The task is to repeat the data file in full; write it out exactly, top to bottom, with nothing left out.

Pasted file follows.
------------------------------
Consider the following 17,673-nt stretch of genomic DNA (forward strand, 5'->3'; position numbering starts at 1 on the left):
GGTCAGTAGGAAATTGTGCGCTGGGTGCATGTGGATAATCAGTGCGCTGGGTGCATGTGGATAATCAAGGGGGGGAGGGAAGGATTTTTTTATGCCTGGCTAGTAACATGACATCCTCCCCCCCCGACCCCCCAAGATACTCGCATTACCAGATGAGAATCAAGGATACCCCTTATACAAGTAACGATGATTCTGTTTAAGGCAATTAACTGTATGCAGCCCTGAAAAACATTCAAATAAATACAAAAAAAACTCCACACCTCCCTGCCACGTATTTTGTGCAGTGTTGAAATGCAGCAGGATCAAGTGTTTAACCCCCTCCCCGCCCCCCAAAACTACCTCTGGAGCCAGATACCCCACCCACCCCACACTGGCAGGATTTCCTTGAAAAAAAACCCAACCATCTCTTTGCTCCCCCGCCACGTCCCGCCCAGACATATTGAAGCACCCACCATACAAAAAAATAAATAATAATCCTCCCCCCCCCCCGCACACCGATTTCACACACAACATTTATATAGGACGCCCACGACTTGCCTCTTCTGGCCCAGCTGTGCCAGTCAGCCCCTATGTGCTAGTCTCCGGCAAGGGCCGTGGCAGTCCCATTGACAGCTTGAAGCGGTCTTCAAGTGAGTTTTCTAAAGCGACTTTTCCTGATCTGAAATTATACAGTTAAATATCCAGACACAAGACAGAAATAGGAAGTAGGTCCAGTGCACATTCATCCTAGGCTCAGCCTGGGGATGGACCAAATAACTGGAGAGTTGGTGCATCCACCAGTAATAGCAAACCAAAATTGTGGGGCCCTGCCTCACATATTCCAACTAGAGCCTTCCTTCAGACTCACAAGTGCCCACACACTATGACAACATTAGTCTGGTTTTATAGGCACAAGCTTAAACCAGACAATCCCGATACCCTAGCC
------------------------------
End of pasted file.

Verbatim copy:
Consider the following 17,673-nt stretch of genomic DNA (forward strand, 5'->3'; position numbering starts at 1 on the left):
GGTCAGTAGGAAATTGTGCGCTGGGTGCATGTGGATAATCAGTGCGCTGGGTGCATGTGGATAATCAAGGGGGGGAGGGAAGGATTTTTTTATGCCTGGCTAGTAACATGACATCCTCCCCCCCCGACCCCCCAAGATACTCGCATTACCAGATGAGAATCAAGGATACCCCTTATACAAGTAACGATGATTCTGTTTAAGGCAATTAACTGTATGCAGCCCTGAAAAACATTCAAATAAATACAAAAAAAACTCCACACCTCCCTGCCACGTATTTTGTGCAGTGTTGAAATGCAGCAGGATCAAGTGTTTAACCCCCTCCCCGCCCCCCAAAACTACCTCTGGAGCCAGATACCCCACCCACCCCACACTGGCAGGATTTCCTTGAAAAAAAACCCAACCATCTCTTTGCTCCCCCGCCACGTCCCGCCCAGACATATTGAAGCACCCACCATACAAAAAAATAAATAATAATCCTCCCCCCCCCCCGCACACCGATTTCACACACAACATTTATATAGGACGCCCACGACTTGCCTCTTCTGGCCCAGCTGTGCCAGTCAGCCCCTATGTGCTAGTCTCCGGCAAGGGCCGTGGCAGTCCCATTGACAGCTTGAAGCGGTCTTCAAGTGAGTTTTCTAAAGCGACTTTTCCTGATCTGAAATTATACAGTTAAATATCCAGACACAAGACAGAAATAGGAAGTAGGTCCAGTGCACATTCATCCTAGGCTCAGCCTGGGGATGGACCAAATAACTGGAGAGTTGGTGCATCCACCAGTAATAGCAAACCAAAATTGTGGGGCCCTGCCTCACATATTCCAACTAGAGCCTTCCTTCAGACTCACAAGTGCCCACACACTATGACAACATTAGTCTGGTTTTATAGGCACAAGCTTAAACCAGACAATCCCGATACCCTAGCC